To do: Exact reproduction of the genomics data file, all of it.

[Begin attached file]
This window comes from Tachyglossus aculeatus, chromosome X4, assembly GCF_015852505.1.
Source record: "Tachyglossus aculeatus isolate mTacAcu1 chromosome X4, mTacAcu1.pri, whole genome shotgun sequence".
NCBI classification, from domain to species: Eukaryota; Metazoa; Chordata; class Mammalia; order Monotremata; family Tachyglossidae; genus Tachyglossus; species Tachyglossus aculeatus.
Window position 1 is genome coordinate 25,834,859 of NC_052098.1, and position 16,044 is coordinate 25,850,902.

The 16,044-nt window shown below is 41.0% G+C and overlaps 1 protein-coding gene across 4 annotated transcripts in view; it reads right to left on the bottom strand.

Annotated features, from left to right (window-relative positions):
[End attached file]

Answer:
This window comes from Tachyglossus aculeatus, chromosome X4, assembly GCF_015852505.1.
Source record: "Tachyglossus aculeatus isolate mTacAcu1 chromosome X4, mTacAcu1.pri, whole genome shotgun sequence".
NCBI classification, from domain to species: Eukaryota; Metazoa; Chordata; class Mammalia; order Monotremata; family Tachyglossidae; genus Tachyglossus; species Tachyglossus aculeatus.
Window position 1 is genome coordinate 25,834,859 of NC_052098.1, and position 16,044 is coordinate 25,850,902.

The 16,044-nt window shown below is 41.0% G+C and overlaps 1 protein-coding gene across 4 annotated transcripts in view; it reads right to left on the bottom strand.

Annotated features, from left to right (window-relative positions):